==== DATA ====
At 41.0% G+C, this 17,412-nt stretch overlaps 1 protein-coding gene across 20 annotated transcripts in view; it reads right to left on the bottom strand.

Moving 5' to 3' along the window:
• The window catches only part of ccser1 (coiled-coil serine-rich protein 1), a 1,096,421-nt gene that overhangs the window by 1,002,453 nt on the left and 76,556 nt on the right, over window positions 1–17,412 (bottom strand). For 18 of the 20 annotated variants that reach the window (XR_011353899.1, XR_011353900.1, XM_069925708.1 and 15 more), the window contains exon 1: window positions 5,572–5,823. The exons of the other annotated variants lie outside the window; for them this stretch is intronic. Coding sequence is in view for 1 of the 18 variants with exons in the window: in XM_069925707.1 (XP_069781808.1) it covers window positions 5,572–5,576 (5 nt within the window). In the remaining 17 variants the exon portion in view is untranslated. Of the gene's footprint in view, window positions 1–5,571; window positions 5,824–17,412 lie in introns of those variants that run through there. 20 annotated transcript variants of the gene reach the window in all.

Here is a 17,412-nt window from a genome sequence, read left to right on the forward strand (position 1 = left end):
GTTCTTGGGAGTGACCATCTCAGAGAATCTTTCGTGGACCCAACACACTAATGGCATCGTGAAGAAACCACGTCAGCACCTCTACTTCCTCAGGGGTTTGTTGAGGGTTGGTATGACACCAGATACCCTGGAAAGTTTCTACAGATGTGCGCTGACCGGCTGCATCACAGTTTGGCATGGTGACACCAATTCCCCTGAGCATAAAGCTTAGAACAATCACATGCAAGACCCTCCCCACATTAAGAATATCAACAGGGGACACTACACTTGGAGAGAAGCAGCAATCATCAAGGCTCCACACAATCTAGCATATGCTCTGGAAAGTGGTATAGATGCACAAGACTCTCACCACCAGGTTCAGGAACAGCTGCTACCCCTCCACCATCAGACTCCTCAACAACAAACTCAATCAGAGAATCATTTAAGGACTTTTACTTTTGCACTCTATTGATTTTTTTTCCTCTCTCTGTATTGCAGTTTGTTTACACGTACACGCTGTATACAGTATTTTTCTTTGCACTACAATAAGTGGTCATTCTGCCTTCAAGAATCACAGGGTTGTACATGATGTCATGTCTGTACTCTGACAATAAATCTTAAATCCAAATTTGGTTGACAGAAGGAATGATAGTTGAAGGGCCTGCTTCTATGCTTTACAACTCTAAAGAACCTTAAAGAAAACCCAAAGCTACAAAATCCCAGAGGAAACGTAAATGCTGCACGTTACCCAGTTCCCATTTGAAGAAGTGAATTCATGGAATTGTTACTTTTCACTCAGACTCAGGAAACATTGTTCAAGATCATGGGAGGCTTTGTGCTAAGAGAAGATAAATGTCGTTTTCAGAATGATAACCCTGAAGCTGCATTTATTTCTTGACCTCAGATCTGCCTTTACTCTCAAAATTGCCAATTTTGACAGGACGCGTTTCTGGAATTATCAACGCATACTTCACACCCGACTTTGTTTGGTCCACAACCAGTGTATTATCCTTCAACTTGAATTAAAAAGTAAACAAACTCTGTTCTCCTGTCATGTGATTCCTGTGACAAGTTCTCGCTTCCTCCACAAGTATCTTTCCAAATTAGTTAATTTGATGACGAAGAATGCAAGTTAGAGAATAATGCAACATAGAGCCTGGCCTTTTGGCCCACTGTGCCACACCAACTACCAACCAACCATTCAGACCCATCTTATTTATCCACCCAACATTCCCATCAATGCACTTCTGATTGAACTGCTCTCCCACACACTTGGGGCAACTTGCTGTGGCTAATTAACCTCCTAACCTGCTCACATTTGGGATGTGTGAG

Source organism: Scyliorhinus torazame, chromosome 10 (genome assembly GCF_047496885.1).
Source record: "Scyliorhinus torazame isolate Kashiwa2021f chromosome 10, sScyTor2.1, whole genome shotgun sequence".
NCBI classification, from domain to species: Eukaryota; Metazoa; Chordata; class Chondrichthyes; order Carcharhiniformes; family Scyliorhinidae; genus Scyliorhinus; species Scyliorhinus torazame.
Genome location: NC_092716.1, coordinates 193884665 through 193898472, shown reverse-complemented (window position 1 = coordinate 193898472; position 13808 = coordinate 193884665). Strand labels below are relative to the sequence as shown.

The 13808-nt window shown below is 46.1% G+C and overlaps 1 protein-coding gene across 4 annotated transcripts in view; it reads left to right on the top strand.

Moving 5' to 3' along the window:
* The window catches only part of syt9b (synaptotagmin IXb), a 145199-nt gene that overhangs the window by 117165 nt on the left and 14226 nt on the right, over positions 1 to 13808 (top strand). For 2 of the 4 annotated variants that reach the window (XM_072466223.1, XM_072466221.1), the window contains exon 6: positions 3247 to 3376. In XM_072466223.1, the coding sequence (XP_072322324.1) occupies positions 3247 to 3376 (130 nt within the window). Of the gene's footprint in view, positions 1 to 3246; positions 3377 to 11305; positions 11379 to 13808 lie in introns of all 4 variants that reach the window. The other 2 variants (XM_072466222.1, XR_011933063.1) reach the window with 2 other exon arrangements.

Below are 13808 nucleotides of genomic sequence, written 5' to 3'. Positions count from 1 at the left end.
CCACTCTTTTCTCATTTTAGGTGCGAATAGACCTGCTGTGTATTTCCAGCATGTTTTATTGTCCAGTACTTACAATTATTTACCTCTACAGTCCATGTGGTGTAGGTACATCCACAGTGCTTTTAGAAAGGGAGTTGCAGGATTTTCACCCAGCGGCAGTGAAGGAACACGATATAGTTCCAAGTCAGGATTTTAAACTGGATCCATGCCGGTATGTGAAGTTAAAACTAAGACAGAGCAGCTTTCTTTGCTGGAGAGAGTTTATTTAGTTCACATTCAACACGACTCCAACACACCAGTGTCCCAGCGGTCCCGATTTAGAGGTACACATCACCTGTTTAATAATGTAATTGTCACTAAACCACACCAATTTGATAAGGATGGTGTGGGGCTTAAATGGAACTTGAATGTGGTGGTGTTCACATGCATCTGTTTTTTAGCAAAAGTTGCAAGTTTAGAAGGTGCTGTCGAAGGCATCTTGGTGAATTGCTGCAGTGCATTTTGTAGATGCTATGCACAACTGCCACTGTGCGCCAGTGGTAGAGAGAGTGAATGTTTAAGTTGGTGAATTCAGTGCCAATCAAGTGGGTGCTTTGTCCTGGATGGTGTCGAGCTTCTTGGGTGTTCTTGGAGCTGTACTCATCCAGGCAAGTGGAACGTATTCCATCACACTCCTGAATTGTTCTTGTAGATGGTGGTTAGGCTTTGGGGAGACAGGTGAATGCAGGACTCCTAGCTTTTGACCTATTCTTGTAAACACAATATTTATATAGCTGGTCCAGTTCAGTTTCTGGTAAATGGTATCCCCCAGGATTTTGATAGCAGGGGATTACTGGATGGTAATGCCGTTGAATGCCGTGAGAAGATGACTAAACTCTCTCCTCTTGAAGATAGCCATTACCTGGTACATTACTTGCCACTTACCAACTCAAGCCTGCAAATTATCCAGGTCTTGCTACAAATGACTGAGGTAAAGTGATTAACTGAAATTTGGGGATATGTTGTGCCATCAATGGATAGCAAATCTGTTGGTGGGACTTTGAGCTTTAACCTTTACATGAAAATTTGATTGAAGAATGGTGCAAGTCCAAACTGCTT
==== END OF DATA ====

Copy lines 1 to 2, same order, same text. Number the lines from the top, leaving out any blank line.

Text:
At 41.0% G+C, this 17,412-nt stretch overlaps 1 protein-coding gene across 20 annotated transcripts in view; it reads right to left on the bottom strand.

Moving 5' to 3' along the window: